A full scale, modern take on the Mustang body shape from Fano’s new affordable series.
Big shoutout to Chad from Fano for hooking this review up!
Cost: $849.00 new from Fano or find a dealer on Reverb.com!
Overview & Final Score: 8.9
At Winter NAMM 2020 Fano surprised and impressed many with the announcement of their new affordable line of guitars, the Omnis series. One of the most impressive of the bunch, the re-introduced MG6 is a full scale variant of the Mustang guitar design. This compact offset features an Alder body, Maple neck, and Pau Ferro fingerboard. Unlike most Mustangs, the MG6 is a full 25.5″ scale length electric with 22 medium-jumbo frets. The Early ’60s C-shaped neck also gives the guitar a surprisingly vintage feel despite a clean, somewhat modern look.
Two Fano designed P90’s grace the front of this beautiful guitar, held inside a black pickguard. A tune-o-matic bridge holds a whammy bar for extra tonal versatility. A three way selector switch is paired with a single volume and tone pot as well. Lastly, you get this beautiful, polyurethane finished guitar with a Fano gig bag!
I was pretty stoked to pick this Omnis MG6 up, as I’m a huge P90 fan and a huge offset guitar fan. The P90s did not disappoint, providing a mid frequency-rich sound that has that vintage “honk” that I never got from my Gibson Les Paul Special. The neck and bridge are both fairly clear and punchy, despite having the ability to take up a huge amount of tonal space. I think this Omnis MG6 really shined when played without many effects on top. The clean tones and natural overdriven tube amp tones were enough for me, and gave this guitar kind of a vintage feel when playing Tom Petty, Rolling Stones, or even Bob Dylan cuts.
Of course, the P90s sounded great when fuzzed out using my BigMuff pedal. While they aren’t the most versatile, mainly because the spread of the tone knob makes them get muddy really quick, they absolute scratch that fuzzed out, garage rock P90 itch. The middle position had the articulation and percussive sound that make this an underrated funk guitar, almost an out of phase Strat-like tone. The things that the MG6 does do, it does extremely well. But you need to be looking for just P90 tones and not too much else to make this affordable Fano your go-to guitar.
Overall, I was incredibly impressed with the feel of the early ’60s C shaped neck. It really felt more Fender-ish than I was expecting, which is my personal preference. Players looking for a more modern feeling or playing guitar may be slightly disappointed, but that’s where my criticism ends. The fret work was impeccable, the tuning stability was superb, but I did not mess around with the whammy bar so I’m not sure how this could throw it out of tune quicker than normal.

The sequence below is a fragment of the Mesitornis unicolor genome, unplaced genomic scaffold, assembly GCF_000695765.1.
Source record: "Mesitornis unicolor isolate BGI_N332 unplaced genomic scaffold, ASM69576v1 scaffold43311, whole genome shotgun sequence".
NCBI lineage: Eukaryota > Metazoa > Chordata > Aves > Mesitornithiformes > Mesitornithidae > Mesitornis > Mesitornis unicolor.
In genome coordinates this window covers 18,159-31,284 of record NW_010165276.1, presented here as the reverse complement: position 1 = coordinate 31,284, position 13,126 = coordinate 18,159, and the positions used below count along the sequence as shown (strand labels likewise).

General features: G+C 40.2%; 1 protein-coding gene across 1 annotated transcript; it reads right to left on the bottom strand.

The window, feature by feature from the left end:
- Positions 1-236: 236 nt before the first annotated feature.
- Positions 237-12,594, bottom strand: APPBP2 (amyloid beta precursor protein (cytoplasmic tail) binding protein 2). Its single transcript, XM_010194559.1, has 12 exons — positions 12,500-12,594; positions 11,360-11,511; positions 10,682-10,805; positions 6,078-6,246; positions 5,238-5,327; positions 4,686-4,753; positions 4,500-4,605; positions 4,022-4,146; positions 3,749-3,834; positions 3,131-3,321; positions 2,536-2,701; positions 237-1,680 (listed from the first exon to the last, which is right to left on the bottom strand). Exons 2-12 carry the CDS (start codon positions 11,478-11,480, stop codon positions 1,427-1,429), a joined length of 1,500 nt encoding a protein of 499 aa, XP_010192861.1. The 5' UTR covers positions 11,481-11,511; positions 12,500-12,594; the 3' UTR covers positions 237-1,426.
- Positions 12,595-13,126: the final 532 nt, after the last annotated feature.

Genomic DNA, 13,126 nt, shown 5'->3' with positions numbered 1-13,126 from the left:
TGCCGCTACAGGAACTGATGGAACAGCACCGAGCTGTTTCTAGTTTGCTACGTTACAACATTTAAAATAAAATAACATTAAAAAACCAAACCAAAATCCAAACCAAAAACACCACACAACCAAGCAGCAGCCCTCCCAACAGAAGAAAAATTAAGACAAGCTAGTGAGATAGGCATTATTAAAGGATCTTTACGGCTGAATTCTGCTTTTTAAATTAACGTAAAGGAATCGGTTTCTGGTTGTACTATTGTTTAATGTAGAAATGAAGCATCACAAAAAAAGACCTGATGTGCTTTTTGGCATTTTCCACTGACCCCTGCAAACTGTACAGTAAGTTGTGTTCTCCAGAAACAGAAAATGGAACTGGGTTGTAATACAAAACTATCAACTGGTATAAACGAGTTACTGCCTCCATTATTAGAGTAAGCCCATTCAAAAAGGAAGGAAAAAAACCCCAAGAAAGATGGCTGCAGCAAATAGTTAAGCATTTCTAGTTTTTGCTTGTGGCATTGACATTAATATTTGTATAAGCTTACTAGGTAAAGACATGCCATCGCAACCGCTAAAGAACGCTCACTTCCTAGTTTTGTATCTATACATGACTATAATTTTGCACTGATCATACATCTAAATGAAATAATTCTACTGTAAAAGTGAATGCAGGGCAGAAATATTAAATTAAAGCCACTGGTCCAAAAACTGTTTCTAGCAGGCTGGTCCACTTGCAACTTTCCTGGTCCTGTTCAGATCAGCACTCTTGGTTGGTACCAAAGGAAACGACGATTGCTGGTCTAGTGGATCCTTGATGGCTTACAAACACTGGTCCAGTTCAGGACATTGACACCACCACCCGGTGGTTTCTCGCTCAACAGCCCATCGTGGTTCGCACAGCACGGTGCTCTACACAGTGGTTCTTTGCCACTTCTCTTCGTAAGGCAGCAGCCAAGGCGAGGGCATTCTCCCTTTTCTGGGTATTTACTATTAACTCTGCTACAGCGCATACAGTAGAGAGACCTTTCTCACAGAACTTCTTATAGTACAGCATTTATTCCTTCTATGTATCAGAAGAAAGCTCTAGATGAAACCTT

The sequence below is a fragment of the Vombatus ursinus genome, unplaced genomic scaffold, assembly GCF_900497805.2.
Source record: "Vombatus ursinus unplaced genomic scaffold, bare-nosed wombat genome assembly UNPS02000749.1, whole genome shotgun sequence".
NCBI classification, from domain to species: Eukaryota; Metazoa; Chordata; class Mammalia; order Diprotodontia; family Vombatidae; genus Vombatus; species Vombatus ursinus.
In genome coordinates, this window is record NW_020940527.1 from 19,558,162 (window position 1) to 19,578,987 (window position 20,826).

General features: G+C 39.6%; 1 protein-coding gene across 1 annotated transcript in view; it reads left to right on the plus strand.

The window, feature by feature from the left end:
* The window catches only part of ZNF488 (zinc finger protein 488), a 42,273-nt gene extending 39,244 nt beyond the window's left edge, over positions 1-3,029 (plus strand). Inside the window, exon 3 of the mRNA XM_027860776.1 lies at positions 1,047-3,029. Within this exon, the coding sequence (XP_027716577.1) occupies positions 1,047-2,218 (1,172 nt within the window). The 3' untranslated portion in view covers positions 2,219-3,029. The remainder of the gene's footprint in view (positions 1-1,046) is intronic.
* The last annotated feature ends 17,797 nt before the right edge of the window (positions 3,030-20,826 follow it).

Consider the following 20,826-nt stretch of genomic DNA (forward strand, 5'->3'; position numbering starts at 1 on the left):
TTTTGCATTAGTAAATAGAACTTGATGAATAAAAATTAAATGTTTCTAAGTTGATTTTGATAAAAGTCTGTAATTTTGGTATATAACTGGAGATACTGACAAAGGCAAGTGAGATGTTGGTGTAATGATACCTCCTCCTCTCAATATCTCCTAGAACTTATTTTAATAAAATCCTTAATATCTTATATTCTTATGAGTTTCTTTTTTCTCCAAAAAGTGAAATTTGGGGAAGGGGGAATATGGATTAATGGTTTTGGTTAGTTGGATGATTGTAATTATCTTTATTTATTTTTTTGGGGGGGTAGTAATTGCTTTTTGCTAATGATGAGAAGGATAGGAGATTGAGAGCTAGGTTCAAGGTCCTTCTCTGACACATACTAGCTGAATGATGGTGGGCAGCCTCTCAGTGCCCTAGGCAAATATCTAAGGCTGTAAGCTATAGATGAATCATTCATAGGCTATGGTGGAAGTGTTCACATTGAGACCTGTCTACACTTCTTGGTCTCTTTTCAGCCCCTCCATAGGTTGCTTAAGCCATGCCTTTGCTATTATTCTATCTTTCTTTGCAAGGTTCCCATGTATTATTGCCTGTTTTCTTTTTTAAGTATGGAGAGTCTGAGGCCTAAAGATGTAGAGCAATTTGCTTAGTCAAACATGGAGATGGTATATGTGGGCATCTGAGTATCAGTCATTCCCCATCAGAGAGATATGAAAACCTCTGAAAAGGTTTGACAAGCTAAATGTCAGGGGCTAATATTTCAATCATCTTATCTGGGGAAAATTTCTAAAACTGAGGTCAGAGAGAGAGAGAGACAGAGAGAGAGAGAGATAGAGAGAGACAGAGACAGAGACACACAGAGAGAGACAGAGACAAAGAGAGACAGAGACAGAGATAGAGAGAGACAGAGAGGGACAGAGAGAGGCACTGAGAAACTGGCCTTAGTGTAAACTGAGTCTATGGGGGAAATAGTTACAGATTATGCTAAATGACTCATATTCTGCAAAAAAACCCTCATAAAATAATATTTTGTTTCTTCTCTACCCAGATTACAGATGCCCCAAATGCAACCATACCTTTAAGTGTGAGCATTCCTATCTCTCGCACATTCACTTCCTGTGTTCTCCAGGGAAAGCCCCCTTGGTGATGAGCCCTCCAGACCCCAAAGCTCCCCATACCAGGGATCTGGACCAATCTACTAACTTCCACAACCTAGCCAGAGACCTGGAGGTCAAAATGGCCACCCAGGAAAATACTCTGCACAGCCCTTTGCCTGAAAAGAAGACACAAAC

But every other box is checked off by this Fano Omnis! While it isn’t necessarily a “cheap” guitar, it certainly has all that Fano quality, charm, and magic for a far more accessible price. The fretboard and neck are straight, the tuners seem super reliable, I’m very happy with this Omnis MG6!
Finish & Construction: 10
Definitely the highlight of this new Fano guitar. The finish is spotless, well polished, and seems very sturdy and chip resistant. This is an exactly electric guitar to gig or tour with, it just feels solid, sounds great, and isn’t too expensive to worry about needing a mortgage to replace. The fret ends were well filed, the hardware was all tightly and correctly installed. The action was great right out of the box and the strings don’t feel cheap either! Everything here is well built, well wired, and sturdy. It also doesn’t hurt that this white finish is beautiful with the shiny silver P90s and looks great on any wall or guitar rack.
While the Omnis series introduces the most affordable Fano guitars ever made, they still certainly aren’t budget instruments by any measure. This MG6 is certainly a great bargain for $850, considering you can get everything you want in a Fano for far less than a new Alt De Facto MG6. At the same time, this MG6 is likely a little too expensive to be an impulse buy for most players. But do I think you get great value for the price? Oh yeah, it’s hard to find a full scale length Mustang. It’s hard to find a cheap Fano. This fulfills both those needs without any disappointments. Is it the best dual P90 guitar out there? Ehh, it’s really good, but you can certainly plenty of good options below $850. So keep that in mind when shopping and if you’re looking for a Fano in 2020, the MG6 may be the guitar for you!
Good for: Indie Rock, Blues, Classic Rock, Funk, Offset Guitar Lovers, Players Who Couldn’t Afford A Fano
Instagram demo is up now with both clean and fuzz tones! Ultimate-Guitar review coming next week, stay tuned!